OTTAWA—In a 7-2 ruling that has broad implications for freedom of expression, the reach of courts to protect intellectual property, and for the operations of Internet-based businesses, the country’s top court upheld a sweeping injunction against Google’s ability to display commercial content that was at the heart of a court battle.

    Google is barred from displaying anywhere in the world the websites of a company accused of counterfeiting a Canadian technology company’s products, the Supreme Court of Canada has ruled.

    It ruled the worldwide search engine may not be the one causing the direct harm to a small B.C. tech company, but it was not a bystander. Rather Google is a key actor or player, said the court.

    Google, which controls 70-75 per cent of all global searches on the Internet, facilitated harm to Equustek Solutions Inc. because Google searches linked to the company’s competitor, which is accused of stealing its trade secrets. So the high court upheld the power of a Canadian superior court to make an order, even reaching beyond Canadian borders, to stop that harm.

    “When non-parties are so involved in the wrongful acts of others that they facilitate the harm, even if they themselves are not guilty of wrongdoing, they can be subject to interlocutory injunctions,” the court said.

    Where necessary, a Canadian court can grant an injunction to prohibit “conduct anywhere in the world,” the judges wrote. “The problem, in this case, is occurring online and globally. The Internet has no borders; its natural habitat is global.”

    The case drew interventions by 30 different advocates of free expression and intellectual property rights, as well as the attorneys general of Canada and Ontario.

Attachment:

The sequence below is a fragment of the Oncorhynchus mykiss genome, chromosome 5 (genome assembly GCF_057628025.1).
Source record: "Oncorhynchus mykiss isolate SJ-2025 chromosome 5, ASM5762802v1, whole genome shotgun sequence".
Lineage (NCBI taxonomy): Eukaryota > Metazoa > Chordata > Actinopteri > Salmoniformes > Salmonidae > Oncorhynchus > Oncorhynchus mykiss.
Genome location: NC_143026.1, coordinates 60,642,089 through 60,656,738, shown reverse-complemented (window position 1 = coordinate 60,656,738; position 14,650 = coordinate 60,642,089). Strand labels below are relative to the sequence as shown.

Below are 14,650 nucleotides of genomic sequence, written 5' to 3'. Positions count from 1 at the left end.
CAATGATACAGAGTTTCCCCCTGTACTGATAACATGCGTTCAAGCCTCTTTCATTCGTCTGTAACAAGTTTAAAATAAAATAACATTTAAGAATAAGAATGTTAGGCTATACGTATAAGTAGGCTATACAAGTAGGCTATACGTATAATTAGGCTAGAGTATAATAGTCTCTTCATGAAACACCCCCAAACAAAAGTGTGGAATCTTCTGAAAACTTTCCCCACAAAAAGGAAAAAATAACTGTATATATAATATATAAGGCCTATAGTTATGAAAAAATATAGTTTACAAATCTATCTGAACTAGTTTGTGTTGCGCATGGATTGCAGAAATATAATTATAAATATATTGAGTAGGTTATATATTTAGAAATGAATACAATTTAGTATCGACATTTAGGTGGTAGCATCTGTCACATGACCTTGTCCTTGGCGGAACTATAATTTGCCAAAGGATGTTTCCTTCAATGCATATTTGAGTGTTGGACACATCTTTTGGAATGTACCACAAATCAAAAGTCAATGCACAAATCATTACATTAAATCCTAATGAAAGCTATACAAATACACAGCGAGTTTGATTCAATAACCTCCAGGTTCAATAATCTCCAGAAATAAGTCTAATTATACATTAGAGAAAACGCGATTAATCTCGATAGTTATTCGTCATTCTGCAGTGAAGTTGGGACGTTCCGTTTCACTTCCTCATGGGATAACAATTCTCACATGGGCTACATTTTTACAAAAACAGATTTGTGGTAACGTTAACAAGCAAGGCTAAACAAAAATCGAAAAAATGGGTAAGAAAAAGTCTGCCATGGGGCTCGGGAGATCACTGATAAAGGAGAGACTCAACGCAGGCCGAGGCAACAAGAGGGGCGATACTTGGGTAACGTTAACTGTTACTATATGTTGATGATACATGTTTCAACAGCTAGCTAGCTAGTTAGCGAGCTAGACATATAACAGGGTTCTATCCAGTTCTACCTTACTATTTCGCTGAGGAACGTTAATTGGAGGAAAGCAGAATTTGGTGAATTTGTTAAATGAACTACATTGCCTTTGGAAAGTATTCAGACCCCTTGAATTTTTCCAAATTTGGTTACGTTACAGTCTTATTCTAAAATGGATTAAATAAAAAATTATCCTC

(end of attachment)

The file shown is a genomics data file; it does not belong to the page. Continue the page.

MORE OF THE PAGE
But the high court was unpersuaded that an injunction against Google would trample the rights of freedom of expression. Rather, it said there was a serious issue — theft of intellectual property — at stake, and that the courts have the authority to act to prevent irreparable harm until that issue was resolved.

    The only way to ensure that the injunction worked “was to have it apply where Google operates — globally,” Abella wrote.

    If the ban only operated in Canada alone or applied only to Google.ca, purchasers everywhere could easily continue buying the allegedly counterfeit products, she said.

    Google had long argued that, first, it was not a party to the main dispute, and that a Canadian court doesn’t have that kind of broad jurisdiction. It said the Vancouver-based company alleging theft of its intellectual property should have obtained court orders in other countries to stop the website displays of its competitor. Google claimed its right to freedom of expression includes the right to make its own editorial decisions about what content to take down. It said the Canadian courts were violating that right.

    But a majority on the Supreme Court of Canada, which upheld two lower B.C. court orders, rejected all of its arguments.

    “This is not an order to remove speech that, on its face, engages freedom of expression values; it is an order to de-index websites that are in violation of several court orders. We have not, to date, accepted that freedom of expression requires the facilitation of the unlawful sale of goods,” wrote Justice Rosalie Abella.